To support the efforts, U.S. assistant coach Andreas Herzog will be based in Austria and run the USA’s “European” operation. By consistently visiting and communicating with players, coaches and directors, he will be able to monitor progress and provide constant feedback on the fitness and form of the National Team pool.
THE FIXTURE LIST
The U.S. starts playing for keeps beginning June 8 when the team opens the semifinal round of qualifying with a home tilt against Antigua & Barbuda. In the meantime, there are precious few remaining opportunities for the full team to get prep work on the field. The annual January camp sees MLS-based players get a chance to impress with a pair of matches, including the first ever friendly against Panama. That match, a rare venture into Central America outside of official competition, also gives the aspiring internationals a taste of an away game in the region.
Adding to the list of top-class opponents the U.S. has faced in recent years, the team faces four-time World Cup champion Italy in February. From there the international calendar goes on hiatus around the world, leading into an action-packed summer. The USA will gather in the second half of May and line up preparation matches before kicking off qualifying.
After opening against Antigua & Barbuda, the U.S. plays in Guatemala four days later. The U.S. defeated Guatemala in both matches during the Semifinal Round of the 2010 World Cup qualifying cycle. Carlos Bocanegra provided the first-ever away qualifying victory for the U.S. in Guatemala with a game-winning header in the 1-0 win in Guatemala City.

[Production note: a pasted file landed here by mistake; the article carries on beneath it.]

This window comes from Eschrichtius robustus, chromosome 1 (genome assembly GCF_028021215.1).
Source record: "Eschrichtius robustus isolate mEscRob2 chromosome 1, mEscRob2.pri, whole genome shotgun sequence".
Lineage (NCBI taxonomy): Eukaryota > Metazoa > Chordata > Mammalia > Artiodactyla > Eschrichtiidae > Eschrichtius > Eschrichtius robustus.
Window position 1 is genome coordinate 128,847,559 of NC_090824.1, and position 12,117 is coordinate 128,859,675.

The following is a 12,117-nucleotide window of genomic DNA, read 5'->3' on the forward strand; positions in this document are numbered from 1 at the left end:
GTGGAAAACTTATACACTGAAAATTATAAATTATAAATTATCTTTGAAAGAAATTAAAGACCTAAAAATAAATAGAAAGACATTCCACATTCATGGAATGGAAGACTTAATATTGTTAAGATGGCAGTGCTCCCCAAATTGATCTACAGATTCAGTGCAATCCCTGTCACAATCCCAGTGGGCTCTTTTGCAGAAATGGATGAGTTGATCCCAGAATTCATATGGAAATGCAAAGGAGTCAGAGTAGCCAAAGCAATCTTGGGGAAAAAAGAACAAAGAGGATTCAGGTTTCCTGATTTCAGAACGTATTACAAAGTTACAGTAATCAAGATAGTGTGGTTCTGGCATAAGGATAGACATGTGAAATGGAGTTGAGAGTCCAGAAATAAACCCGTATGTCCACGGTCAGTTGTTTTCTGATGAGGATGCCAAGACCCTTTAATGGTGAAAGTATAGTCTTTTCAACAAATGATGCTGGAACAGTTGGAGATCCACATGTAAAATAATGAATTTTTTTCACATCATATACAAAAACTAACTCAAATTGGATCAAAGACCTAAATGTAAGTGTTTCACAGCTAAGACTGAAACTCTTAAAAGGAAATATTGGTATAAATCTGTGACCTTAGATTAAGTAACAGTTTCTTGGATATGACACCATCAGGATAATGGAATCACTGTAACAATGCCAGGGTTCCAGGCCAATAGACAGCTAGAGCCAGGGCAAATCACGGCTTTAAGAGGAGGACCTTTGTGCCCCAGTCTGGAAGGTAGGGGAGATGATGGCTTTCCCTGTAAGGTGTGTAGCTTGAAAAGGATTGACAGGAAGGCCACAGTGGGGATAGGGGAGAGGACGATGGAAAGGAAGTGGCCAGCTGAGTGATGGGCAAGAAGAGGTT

On the third and fourth match days, the U.S. will play a home-and-home series against Jamaica. The U.S. will be away to Jamaica on Sept. 7, and then host the Reggae Boyz on Sept. 11 four days later. While the U.S. holds an unbeaten 10-0-8 record against Jamaica, the U.S. has never defeated the Reggae Boyz in Jamaica during World Cup qualifying in four attempts, drawing each time. The final two-game fixture date will take the U.S. to Antigua & Barbuda on Oct. 12 for the first time. Four days later, the U.S. will finish the Semifinal Round with a home match on Oct. 16 against Guatemala.
Each of the Semifinal Round group winners and runners-up make up the well-known Hexagonal that determines which CONCACAF nations qualify for the 2014 FIFA World Cup. The top three teams from round robin play will book their place in Brazil, with the fourth-place team playing a home-and-away intercontinental playoff against a team from Oceania. The USA has finished first in the Hexagonal during the past two FIFA World Cup cycles.
SHORT TERM AND LONG TERM
Balancing long-term development with the immediate need of getting results is the tightrope that any national team coach must walk, and Klinsmann not only accepts the challenge, he embraces it. “This is going to be an interesting year, and an exciting year. We want to qualify with good results. We also want to play big countries to challenge ourselves and get closer to really competing in the thinner air of the best teams in the world. We are going to get the job done.”